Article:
But the baby penalty is very real for women looking to secure long-term jobs in academia, says The Chronicle of Higher Education.
Mary Ann Mason points out that “family formation negatively affects women's—but not men's—academic careers” by turning away from academe life as new parents during graduate school due to a sudden lack of faith in the abilities of an otherwise capable woman. Pregnancy seems to create a background of resentment, of split time, which may be why many tenured women are often single or childless and gain jobs as quickly as married fathers.
In fact, 70 percent of married men with families are offered tenure versus the women's 44 percent illustrates a discrepancy of unconscious bias and stereotypical beliefs about commitment to jobs versus family. The maternal wall, like the glass ceiling, is difficult to overcome when obstacles and double standards become standard. That's why the University of California Berkeley researchers push for flexibility in scheduling, to counteract and invigorate innovation for women faculty.
Professor Joan Williams, a research expert on the academic penalties towards mothers, posits a theory in article on The Daily Beast. When the flexibility stigma manages to affect people's career path, it's "a potential violation of federal anti-discrimination law" due to a bias towards feminine attributes over practicality.
Williams' work on the stigma over the past decade not only makes an expert on women, but the role of feminine aspects in the STEM field and how women are forced to redefine in order to fit in. Academics aren't really that different from the private business world, either.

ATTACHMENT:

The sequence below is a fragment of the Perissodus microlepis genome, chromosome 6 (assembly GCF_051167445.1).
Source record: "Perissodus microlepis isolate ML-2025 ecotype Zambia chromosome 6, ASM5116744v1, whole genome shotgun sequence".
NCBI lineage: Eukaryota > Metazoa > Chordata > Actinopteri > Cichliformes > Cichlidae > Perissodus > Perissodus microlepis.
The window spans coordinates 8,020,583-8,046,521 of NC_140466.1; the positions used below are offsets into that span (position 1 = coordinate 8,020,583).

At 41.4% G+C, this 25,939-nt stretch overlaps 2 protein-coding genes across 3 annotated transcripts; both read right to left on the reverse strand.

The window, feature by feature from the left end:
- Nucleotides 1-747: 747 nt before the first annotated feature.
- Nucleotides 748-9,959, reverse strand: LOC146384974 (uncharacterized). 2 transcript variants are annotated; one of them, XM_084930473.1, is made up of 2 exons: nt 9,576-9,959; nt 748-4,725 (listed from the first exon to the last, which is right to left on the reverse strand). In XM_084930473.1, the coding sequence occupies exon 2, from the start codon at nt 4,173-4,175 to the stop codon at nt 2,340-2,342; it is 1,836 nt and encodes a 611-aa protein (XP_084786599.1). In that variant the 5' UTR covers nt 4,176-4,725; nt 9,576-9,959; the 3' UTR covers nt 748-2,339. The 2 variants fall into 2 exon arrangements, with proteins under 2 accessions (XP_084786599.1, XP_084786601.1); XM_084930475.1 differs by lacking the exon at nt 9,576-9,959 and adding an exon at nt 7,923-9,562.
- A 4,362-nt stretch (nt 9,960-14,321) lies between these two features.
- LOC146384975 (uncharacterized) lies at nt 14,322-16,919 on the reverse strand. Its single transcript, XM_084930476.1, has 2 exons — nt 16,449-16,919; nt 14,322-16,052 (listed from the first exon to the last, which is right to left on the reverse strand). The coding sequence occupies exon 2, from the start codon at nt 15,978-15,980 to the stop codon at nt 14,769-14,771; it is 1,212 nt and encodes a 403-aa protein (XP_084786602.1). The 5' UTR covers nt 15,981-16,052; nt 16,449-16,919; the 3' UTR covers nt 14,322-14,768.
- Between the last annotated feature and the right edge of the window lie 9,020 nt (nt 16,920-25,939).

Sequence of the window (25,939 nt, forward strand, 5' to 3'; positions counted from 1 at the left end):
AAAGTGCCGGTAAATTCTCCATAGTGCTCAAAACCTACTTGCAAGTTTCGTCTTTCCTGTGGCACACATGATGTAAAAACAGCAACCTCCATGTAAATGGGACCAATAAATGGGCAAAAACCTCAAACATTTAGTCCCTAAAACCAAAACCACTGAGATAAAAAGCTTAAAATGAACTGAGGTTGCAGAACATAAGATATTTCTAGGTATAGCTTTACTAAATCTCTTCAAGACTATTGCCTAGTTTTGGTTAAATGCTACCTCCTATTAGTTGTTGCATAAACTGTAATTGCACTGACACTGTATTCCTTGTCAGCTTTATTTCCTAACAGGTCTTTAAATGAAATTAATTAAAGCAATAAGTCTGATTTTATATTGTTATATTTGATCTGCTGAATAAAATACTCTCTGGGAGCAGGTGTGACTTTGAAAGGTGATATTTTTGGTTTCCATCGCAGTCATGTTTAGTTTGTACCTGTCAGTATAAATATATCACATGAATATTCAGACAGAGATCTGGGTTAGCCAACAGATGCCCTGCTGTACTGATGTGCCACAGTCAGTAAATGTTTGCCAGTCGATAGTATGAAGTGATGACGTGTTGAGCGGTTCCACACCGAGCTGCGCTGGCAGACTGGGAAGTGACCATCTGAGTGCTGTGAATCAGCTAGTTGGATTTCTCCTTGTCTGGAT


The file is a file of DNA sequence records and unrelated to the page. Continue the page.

Google's lack of diversity has been a tech business topic for years: only 30 percent are women and women engineers stop at 17 percent. Employees speak out on the lack of inclusion in repeatedly. It's not just Google, but Silicon Valley itself. Google's looking for solutions, but is it enough? And if women aren't moving into tenure and face a maternal wall outside academics, how do they find a successful career?
The Harvard Business Review's suggestion that flextime only manages to cut women off from office politics and networking, leaving men to thrive in the meantime. Instead of blaming the women, what about forcing a change of culture instead? What if in the digital age teleconferences and video chatting became just as integral as any other job option? Limiting ideas to traditional ideology means a lack of options for flextime. Focusing on face time means a standard male practice instead of a deeper look.
Colleges and universities typically implement online classes. It would be easy to turn the idea of tenure and job security to tenured professors who work exclusively online for several years if wanting flextime. The women would thrive and would be valuable as a resource for the next generation, continuing a learning field as globalization changes how students learn.
Don't Miss: The Best HDR TVs
At four to seven years of possible acceptance of tenure, the time frame leaves a lot room for dismissal. Perhaps the flexibility does not work for the UK system on a whole, but if adjustability attracts more women to desert areas in higher education then maybe the American system has a solution. All that’s needed is administrations and boards willing to stop promoting men over women based on a biological function that affects career trajectory in both genders yet only bars promotion in one.